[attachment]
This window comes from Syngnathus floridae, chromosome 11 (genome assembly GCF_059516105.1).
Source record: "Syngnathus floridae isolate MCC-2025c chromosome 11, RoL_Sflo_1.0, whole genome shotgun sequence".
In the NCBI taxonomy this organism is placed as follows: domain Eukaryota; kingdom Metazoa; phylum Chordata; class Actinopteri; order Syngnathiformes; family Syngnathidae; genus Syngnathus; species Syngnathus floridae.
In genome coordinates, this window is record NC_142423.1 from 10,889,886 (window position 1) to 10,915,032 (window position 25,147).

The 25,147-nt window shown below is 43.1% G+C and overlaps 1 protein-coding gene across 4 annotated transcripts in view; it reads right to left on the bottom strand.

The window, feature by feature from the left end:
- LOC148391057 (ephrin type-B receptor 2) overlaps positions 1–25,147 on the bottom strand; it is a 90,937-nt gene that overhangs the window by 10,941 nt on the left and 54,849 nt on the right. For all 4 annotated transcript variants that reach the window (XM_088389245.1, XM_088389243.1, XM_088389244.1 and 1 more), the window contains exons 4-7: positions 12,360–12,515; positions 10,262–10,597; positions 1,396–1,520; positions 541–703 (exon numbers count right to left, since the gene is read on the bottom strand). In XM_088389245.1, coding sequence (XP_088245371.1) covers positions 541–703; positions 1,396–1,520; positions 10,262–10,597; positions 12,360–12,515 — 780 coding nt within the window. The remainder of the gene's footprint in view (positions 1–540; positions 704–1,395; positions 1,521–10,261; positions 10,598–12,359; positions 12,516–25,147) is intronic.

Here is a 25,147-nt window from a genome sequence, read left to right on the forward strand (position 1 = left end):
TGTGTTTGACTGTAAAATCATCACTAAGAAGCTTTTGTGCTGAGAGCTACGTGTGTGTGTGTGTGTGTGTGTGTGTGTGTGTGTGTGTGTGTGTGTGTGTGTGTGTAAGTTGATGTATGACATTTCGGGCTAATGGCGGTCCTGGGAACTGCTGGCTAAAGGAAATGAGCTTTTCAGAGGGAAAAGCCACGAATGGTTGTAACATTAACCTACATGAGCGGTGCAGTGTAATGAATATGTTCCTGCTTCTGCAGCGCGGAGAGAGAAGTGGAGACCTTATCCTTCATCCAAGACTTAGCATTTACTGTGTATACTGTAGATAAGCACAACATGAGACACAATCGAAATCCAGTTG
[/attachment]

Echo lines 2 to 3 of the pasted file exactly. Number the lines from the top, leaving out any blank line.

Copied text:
Source record: "Syngnathus floridae isolate MCC-2025c chromosome 11, RoL_Sflo_1.0, whole genome shotgun sequence".
In the NCBI taxonomy this organism is placed as follows: domain Eukaryota; kingdom Metazoa; phylum Chordata; class Actinopteri; order Syngnathiformes; family Syngnathidae; genus Syngnathus; species Syngnathus floridae.